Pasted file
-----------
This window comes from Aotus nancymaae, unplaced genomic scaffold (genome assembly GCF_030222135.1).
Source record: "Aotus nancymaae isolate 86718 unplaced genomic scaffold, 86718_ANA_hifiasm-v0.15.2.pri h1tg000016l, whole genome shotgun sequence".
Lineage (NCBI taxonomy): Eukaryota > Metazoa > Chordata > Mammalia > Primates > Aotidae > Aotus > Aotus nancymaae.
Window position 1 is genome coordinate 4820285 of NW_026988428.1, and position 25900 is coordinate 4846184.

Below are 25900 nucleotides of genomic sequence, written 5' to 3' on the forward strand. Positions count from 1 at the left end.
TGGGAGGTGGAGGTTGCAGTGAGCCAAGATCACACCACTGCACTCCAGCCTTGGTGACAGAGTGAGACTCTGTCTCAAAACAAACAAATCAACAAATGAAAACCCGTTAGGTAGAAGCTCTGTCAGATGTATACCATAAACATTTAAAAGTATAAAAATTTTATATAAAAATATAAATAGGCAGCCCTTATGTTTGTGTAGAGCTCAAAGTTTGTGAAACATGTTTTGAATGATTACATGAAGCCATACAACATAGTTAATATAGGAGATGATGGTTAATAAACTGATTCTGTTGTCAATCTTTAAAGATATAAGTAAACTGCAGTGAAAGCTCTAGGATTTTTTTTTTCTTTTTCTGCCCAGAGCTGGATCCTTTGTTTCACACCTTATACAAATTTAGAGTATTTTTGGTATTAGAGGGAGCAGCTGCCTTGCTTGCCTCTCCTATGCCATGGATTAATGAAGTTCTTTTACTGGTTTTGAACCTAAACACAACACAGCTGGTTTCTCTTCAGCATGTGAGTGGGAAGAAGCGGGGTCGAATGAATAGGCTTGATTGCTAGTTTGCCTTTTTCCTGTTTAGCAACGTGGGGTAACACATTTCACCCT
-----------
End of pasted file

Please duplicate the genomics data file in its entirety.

This window comes from Aotus nancymaae, unplaced genomic scaffold (genome assembly GCF_030222135.1).
Source record: "Aotus nancymaae isolate 86718 unplaced genomic scaffold, 86718_ANA_hifiasm-v0.15.2.pri h1tg000016l, whole genome shotgun sequence".
Lineage (NCBI taxonomy): Eukaryota > Metazoa > Chordata > Mammalia > Primates > Aotidae > Aotus > Aotus nancymaae.
Window position 1 is genome coordinate 4820285 of NW_026988428.1, and position 25900 is coordinate 4846184.

Below are 25900 nucleotides of genomic sequence, written 5' to 3' on the forward strand. Positions count from 1 at the left end.
TGGGAGGTGGAGGTTGCAGTGAGCCAAGATCACACCACTGCACTCCAGCCTTGGTGACAGAGTGAGACTCTGTCTCAAAACAAACAAATCAACAAATGAAAACCCGTTAGGTAGAAGCTCTGTCAGATGTATACCATAAACATTTAAAAGTATAAAAATTTTATATAAAAATATAAATAGGCAGCCCTTATGTTTGTGTAGAGCTCAAAGTTTGTGAAACATGTTTTGAATGATTACATGAAGCCATACAACATAGTTAATATAGGAGATGATGGTTAATAAACTGATTCTGTTGTCAATCTTTAAAGATATAAGTAAACTGCAGTGAAAGCTCTAGGATTTTTTTTTTCTTTTTCTGCCCAGAGCTGGATCCTTTGTTTCACACCTTATACAAATTTAGAGTATTTTTGGTATTAGAGGGAGCAGCTGCCTTGCTTGCCTCTCCTATGCCATGGATTAATGAAGTTCTTTTACTGGTTTTGAACCTAAACACAACACAGCTGGTTTCTCTTCAGCATGTGAGTGGGAAGAAGCGGGGTCGAATGAATAGGCTTGATTGCTAGTTTGCCTTTTTCCTGTTTAGCAACGTGGGGTAACACATTTCACCCT